The government’s Semi-Annual Economic Report 2011 contains mostly bad news for the real estate and construction sectors, describing the market as being the weakest in years. The few potential bright spots could be due to data skewed by a handful of major projects, such as those from Dart Realty (Cayman), but overall the information is not specific enough to make more than general observations.
Sheena Connolly, owner/broker of Cayman Islands Sotheby’s International Realty, said it is high time for the government to make public more detailed property statistics to provide for a more nuanced, and more useful, portrayal of market trends.
“I believe that one needs to break the real estate market down into different segments as each market segment will have a corresponding absorption rate for various reasons. It is critical to understand the makeup of the transactions in order to properly comprehend the figures and the actual business that the island has completed over the years, and to track trends effectively – this would also bring to bear focus on unique opportunities to tap into new markets that could be successful for the three Cayman Islands,” she said.
Stats show weakness
According to the report from the Economic & Statistics Office, “Construction indicators in the first six months of the year recorded one of its weakest performances in six years with building intentions trending downwards.”
The report is based on information compiled from a number of government sources, including the Cayman Islands Monetary Authority, Planning Department, and Lands & Survey Department.
Compared to the first six months of 2010, new and proposed projects have declined both in value and number.
“During the review period, strong pullback in both residential and non-residential sectors resulted in building permit values declining by 21.3 per cent to $99.5 million, the lowest level since 2005. This decline follows the 28.0 per cent fall recorded in the previous year,” according the report.
In the residential sector, building permit values declined by 17 per cent, to $70 million. Likewise, building permit values for non-residential permits dropped 29.1 per cent, to $26.1 million, mainly due to a 46.2 per cent drop in the value of commercial building permits.
However, according to the report, “The government category rose to $6.5 million on account of upgrading to the primary school infrastructure.”
“Correspondingly, building permit numbers fell by 34.1% from 549 in 2010 to 362. All categories, with the exception of government, contracted,” according to the report.
The value of project approvals, meanwhile, dropped by 44.8 per cent, “to its lowest level on record,” according to the report, which attributed the majority of the decline due to commercial projects, whose values plunged nearly 94 per cent, to $4.4 million from $71.9 million in 2010 (compared to $15.0 million in 2009). The number of project approvals also decreased from 436 to 387, with only the government and industrial categories showing increases.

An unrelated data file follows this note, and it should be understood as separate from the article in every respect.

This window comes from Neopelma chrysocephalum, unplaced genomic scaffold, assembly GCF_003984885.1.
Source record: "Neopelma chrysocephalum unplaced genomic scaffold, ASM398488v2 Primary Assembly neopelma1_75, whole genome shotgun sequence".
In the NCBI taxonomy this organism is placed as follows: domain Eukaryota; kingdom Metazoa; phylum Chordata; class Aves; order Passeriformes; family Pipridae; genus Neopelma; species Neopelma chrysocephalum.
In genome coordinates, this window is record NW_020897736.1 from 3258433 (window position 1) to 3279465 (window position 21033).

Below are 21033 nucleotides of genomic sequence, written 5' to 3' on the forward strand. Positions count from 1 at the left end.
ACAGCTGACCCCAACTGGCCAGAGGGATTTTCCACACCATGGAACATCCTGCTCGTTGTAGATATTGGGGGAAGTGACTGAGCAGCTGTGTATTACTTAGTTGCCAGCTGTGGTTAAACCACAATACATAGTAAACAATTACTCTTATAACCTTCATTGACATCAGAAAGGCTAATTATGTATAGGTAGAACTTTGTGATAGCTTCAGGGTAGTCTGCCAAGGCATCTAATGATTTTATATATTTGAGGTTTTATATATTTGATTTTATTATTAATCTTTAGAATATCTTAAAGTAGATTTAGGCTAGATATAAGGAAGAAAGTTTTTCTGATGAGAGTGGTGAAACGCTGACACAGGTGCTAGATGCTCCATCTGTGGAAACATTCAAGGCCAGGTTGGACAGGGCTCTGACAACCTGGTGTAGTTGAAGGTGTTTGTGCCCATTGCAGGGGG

The impact of Dart’s acquisition of properties formerly held by developer Stan Thomas is quite apparent.
The value of traded freehold properties increased nearly 146 per cent to a record $395.2 million, according to the report: “Property sales along the Seven Mile Beach accounted for a third of this figure.”
The number of property transactions in the first half of 2011 dropped by 3.9 per cent compared to the first half of 2010. “Nevertheless, this rate of decline is lower when compared to the activity in 2010 and 2009 when decreases of 13.8 per cent and 21.0 per cent respectively were recorded,” according to the report.
On the credit front, the news is mixed for real estate and construction. According to the report, combined borrowings by real estate agents, rental and leasing companies dropped 42.5 per cent to $223.7 million; meanwhile, borrowings for construction grew by 78.5 per cent to $332.9 million. The amount of domestic property loans grew by 1.7 per cent to $1.460 billion.
Call for more detail
Mrs. Connolly said the government should be producing more detailed reports to keep tabs on trends within the different facets of the real estate and property sector.
“Although the Lands & Survey has impressive software and systems, they could track the past sales records more comprehensively to provide detailed marketing research. For example, I would really like to see the profile type of the buyer and seller, along with several property categories, areas and styles, both commercial and residential, whether the purpose of the purchase is investment, primary home, vacation home, business, etc.,” she said.
“CIREBA does some of this and could also improve, but it needs to be more thoroughly completed by L&S (as they see the entire picture). It is valuable information for investors and government alike,” she said.
From her vantage point, Mrs. Connolly said she is seeing buyers take advantage of reduced prices from sellers, some who are motivated by necessity rather than profit, since the rental market is also soft.
“Thankfully, we are already experiencing a higher level of activity in 2011. It appears that some people have recognised that prices have dropped considerably and that now is a good time to buy. We are seeing signs from executives who are already established in Cayman, looking to move up the property ladder to capitalise on the down market,” she said, noting that interest rates have remained low.
“We are also experiencing pressure on some overseas vendors who really need to sell, and they are pricing more competitively than before to move the real estate asset,” she said. “Historically there was rarely the same urgency or financial need to sell, as the Cayman property could rent if needed. Times have changed.”